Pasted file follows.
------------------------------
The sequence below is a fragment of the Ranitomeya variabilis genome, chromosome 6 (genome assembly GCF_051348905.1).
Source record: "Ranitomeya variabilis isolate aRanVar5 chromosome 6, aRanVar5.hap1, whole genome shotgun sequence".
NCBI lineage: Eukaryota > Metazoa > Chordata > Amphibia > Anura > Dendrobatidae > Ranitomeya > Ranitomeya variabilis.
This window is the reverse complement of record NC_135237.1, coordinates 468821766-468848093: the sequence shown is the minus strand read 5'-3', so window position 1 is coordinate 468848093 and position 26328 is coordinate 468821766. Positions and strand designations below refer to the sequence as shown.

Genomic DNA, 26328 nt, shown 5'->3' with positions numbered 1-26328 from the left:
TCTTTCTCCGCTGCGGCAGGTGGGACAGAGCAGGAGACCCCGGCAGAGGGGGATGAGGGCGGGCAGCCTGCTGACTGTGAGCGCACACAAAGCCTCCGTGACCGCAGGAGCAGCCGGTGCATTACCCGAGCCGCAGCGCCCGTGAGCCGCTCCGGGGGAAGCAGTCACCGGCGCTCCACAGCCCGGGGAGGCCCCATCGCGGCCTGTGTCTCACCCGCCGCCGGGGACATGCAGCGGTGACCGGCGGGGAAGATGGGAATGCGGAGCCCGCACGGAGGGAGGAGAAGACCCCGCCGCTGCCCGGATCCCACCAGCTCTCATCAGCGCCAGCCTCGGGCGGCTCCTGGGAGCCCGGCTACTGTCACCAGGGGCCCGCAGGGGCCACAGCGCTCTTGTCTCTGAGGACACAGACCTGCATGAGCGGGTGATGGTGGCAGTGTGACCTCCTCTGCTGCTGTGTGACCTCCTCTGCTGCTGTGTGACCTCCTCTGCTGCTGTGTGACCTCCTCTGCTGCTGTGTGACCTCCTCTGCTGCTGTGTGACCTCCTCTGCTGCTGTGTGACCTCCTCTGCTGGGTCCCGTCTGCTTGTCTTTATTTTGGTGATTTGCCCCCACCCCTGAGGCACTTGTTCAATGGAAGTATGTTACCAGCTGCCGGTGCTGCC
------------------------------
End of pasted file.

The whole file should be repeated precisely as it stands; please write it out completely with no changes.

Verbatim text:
The sequence below is a fragment of the Ranitomeya variabilis genome, chromosome 6 (genome assembly GCF_051348905.1).
Source record: "Ranitomeya variabilis isolate aRanVar5 chromosome 6, aRanVar5.hap1, whole genome shotgun sequence".
NCBI lineage: Eukaryota > Metazoa > Chordata > Amphibia > Anura > Dendrobatidae > Ranitomeya > Ranitomeya variabilis.
This window is the reverse complement of record NC_135237.1, coordinates 468821766-468848093: the sequence shown is the minus strand read 5'-3', so window position 1 is coordinate 468848093 and position 26328 is coordinate 468821766. Positions and strand designations below refer to the sequence as shown.

Genomic DNA, 26328 nt, shown 5'->3' with positions numbered 1-26328 from the left:
TCTTTCTCCGCTGCGGCAGGTGGGACAGAGCAGGAGACCCCGGCAGAGGGGGATGAGGGCGGGCAGCCTGCTGACTGTGAGCGCACACAAAGCCTCCGTGACCGCAGGAGCAGCCGGTGCATTACCCGAGCCGCAGCGCCCGTGAGCCGCTCCGGGGGAAGCAGTCACCGGCGCTCCACAGCCCGGGGAGGCCCCATCGCGGCCTGTGTCTCACCCGCCGCCGGGGACATGCAGCGGTGACCGGCGGGGAAGATGGGAATGCGGAGCCCGCACGGAGGGAGGAGAAGACCCCGCCGCTGCCCGGATCCCACCAGCTCTCATCAGCGCCAGCCTCGGGCGGCTCCTGGGAGCCCGGCTACTGTCACCAGGGGCCCGCAGGGGCCACAGCGCTCTTGTCTCTGAGGACACAGACCTGCATGAGCGGGTGATGGTGGCAGTGTGACCTCCTCTGCTGCTGTGTGACCTCCTCTGCTGCTGTGTGACCTCCTCTGCTGCTGTGTGACCTCCTCTGCTGCTGTGTGACCTCCTCTGCTGCTGTGTGACCTCCTCTGCTGCTGTGTGACCTCCTCTGCTGGGTCCCGTCTGCTTGTCTTTATTTTGGTGATTTGCCCCCACCCCTGAGGCACTTGTTCAATGGAAGTATGTTACCAGCTGCCGGTGCTGCC